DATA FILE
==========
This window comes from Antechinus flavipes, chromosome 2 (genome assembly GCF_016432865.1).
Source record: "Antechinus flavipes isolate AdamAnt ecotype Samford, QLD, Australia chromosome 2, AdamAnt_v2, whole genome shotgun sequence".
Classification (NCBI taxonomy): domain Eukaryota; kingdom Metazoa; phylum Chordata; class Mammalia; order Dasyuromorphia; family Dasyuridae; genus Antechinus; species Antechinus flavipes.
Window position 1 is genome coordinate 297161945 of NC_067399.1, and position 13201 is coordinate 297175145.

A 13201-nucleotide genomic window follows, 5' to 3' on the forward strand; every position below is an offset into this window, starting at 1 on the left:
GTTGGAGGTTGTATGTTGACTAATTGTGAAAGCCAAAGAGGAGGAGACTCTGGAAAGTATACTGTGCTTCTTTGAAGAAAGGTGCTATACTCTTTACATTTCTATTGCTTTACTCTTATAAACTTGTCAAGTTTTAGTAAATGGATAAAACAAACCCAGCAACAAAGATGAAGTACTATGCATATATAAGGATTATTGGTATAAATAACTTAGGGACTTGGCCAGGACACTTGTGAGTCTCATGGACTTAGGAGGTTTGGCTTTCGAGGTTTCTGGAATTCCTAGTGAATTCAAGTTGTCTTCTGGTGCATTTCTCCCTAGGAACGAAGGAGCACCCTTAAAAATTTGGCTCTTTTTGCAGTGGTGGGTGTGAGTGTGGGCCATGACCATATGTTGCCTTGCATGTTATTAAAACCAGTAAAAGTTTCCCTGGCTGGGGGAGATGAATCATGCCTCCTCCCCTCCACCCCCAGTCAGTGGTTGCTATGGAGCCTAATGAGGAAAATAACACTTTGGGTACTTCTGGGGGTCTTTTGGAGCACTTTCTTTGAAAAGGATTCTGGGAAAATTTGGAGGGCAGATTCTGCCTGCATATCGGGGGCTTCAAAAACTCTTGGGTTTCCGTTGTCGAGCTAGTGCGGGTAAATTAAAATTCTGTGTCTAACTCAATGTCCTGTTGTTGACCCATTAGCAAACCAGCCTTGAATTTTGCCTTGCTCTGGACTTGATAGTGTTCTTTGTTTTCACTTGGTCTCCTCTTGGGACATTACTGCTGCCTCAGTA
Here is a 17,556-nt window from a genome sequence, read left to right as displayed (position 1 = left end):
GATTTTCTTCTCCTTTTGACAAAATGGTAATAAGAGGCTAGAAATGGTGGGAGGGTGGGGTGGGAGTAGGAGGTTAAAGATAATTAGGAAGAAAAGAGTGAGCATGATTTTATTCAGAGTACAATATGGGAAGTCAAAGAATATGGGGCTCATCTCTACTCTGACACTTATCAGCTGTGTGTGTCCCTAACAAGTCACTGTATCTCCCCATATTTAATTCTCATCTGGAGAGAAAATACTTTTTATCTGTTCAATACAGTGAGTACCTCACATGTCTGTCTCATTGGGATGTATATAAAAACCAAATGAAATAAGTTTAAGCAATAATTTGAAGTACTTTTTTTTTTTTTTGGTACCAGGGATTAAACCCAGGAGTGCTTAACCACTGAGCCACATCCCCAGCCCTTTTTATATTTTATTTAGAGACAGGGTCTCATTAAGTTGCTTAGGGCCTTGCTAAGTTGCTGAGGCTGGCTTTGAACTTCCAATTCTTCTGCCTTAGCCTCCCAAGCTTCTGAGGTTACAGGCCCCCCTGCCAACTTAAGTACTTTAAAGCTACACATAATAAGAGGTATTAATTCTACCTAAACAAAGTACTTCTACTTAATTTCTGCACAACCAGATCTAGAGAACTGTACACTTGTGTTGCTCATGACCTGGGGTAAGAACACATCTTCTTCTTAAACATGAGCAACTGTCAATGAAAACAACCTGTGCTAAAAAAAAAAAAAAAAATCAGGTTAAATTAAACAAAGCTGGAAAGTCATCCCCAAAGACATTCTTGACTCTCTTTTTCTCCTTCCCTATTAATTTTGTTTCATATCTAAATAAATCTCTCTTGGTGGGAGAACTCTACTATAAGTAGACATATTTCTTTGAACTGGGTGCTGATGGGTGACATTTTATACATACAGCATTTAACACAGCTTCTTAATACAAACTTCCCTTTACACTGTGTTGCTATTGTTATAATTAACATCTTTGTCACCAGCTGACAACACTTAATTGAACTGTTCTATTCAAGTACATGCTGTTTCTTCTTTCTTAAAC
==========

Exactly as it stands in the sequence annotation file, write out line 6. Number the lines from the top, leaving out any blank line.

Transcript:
GTTGGAGGTTGTATGTTGACTAATTGTGAAAGCCAAAGAGGAGGAGACTCTGGAAAGTATACTGTGCTTCTTTGAAGAAAGGTGCTATACTCTTTACATTTCTATTGCTTTACTCTTATAAACTTGTCAAGTTTTAGTAAATGGATAAAACAAACCCAGCAACAAAGATGAAGTACTATGCATATATAAGGATTATTGGTATAAATAACTTAGGGACTTGGCCAGGACACTTGTGAGTCTCATGGACTTAGGAGGTTTGGCTTTCGAGGTTTCTGGAATTCCTAGTGAATTCAAGTTGTCTTCTGGTGCATTTCTCCCTAGGAACGAAGGAGCACCCTTAAAAATTTGGCTCTTTTTGCAGTGGTGGGTGTGAGTGTGGGCCATGACCATATGTTGCCTTGCATGTTATTAAAACCAGTAAAAGTTTCCCTGGCTGGGGGAGATGAATCATGCCTCCTCCCCTCCACCCCCAGTCAGTGGTTGCTATGGAGCCTAATGAGGAAAATAACACTTTGGGTACTTCTGGGGGTCTTTTGGAGCACTTTCTTTGAAAAGGATTCTGGGAAAATTTGGAGGGCAGATTCTGCCTGCATATCGGGGGCTTCAAAAACTCTTGGGTTTCCGTTGTCGAGCTAGTGCGGGTAAATTAAAATTCTGTGTCTAACTCAATGTCCTGTTGTTGACCCATTAGCAAACCAGCCTTGAATTTTGCCTTGCTCTGGACTTGATAGTGTTCTTTGTTTTCACTTGGTCTCCTCTTGGGACATTACTGCTGCCTCAGTA